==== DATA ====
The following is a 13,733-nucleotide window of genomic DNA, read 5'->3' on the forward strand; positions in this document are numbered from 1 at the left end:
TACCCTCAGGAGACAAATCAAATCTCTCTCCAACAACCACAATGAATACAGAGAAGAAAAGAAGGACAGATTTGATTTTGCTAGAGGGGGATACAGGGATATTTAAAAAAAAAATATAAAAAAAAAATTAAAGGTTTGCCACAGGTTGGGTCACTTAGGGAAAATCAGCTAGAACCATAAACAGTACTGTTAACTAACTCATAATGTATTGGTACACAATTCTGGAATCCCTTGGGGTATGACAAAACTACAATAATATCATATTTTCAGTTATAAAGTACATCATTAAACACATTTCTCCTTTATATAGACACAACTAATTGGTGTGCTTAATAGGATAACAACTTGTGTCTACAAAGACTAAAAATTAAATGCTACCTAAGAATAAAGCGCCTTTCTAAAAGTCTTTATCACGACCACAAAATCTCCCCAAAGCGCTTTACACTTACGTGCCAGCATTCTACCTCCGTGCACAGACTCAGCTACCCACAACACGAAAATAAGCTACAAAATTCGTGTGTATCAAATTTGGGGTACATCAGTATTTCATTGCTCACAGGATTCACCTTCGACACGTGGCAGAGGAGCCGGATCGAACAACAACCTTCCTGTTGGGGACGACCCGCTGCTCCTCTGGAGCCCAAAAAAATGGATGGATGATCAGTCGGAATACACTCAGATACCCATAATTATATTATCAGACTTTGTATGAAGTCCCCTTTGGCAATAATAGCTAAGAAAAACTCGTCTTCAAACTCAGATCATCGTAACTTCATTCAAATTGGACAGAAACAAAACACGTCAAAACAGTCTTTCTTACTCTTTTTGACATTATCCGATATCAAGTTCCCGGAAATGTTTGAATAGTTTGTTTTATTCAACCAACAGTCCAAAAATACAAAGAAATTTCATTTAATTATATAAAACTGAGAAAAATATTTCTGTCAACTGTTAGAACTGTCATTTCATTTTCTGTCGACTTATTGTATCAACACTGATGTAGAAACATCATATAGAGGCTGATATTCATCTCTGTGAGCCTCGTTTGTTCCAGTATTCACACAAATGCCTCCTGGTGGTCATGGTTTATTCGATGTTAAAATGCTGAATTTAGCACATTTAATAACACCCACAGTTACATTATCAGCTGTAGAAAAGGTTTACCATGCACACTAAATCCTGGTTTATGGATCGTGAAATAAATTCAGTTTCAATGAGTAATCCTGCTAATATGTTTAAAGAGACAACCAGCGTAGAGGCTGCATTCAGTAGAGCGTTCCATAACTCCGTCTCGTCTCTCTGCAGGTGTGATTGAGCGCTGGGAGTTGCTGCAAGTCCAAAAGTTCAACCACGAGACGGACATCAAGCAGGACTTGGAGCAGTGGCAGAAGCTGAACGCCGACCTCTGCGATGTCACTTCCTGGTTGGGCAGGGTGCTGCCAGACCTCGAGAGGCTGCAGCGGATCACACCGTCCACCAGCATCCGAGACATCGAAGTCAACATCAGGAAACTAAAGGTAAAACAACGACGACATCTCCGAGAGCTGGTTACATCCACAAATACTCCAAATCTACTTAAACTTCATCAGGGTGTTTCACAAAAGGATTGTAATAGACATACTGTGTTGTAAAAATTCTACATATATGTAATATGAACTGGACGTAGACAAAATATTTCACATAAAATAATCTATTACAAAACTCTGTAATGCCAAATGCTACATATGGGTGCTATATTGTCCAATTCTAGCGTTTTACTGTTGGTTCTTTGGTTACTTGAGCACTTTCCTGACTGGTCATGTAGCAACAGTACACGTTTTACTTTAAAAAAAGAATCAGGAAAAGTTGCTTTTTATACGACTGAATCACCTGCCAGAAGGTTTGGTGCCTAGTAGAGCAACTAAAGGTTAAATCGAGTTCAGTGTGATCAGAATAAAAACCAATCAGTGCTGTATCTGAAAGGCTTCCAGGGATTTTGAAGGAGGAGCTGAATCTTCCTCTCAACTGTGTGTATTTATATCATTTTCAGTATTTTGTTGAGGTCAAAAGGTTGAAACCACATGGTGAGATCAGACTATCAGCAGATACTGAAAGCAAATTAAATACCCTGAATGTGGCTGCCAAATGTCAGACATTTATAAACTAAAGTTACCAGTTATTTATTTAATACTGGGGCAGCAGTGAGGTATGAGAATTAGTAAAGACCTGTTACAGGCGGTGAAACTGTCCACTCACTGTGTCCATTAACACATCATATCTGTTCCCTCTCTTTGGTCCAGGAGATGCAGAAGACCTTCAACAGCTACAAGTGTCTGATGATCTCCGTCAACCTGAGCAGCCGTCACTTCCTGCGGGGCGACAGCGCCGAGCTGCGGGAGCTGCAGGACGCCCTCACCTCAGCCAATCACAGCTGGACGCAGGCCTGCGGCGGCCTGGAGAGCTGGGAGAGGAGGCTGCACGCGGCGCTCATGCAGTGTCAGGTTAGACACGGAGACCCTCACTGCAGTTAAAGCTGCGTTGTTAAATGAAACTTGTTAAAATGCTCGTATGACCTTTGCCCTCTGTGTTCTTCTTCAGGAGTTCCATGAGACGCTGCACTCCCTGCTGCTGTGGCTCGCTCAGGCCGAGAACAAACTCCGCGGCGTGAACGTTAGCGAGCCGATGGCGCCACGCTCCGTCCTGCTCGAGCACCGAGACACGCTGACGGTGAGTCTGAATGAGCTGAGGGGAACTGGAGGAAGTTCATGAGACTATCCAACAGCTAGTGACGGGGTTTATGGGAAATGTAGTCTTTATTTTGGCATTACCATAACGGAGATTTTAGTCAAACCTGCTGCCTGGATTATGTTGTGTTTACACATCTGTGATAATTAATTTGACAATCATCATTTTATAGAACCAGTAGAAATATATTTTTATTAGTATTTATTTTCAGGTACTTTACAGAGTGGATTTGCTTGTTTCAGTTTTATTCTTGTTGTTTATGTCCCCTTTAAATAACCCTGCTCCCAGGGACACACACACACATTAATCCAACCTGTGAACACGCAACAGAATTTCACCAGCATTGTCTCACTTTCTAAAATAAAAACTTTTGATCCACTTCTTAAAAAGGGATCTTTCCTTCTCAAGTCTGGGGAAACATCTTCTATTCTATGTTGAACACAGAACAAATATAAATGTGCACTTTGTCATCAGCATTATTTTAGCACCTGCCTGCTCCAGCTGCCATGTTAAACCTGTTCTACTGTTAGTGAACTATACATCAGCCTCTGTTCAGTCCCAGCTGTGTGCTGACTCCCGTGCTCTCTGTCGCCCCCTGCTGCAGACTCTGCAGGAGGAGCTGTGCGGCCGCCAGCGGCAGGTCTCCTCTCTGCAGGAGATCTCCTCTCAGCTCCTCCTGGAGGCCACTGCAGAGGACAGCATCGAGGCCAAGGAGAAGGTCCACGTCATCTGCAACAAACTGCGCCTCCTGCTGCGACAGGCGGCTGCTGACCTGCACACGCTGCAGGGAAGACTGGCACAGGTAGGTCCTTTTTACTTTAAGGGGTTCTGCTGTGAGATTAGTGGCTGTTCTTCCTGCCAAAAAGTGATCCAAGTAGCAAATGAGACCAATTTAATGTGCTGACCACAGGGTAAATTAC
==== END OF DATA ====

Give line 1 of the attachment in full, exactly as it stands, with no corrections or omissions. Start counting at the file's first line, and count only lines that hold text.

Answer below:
The following is a 13,733-nucleotide window of genomic DNA, read 5'->3' on the forward strand; positions in this document are numbered from 1 at the left end: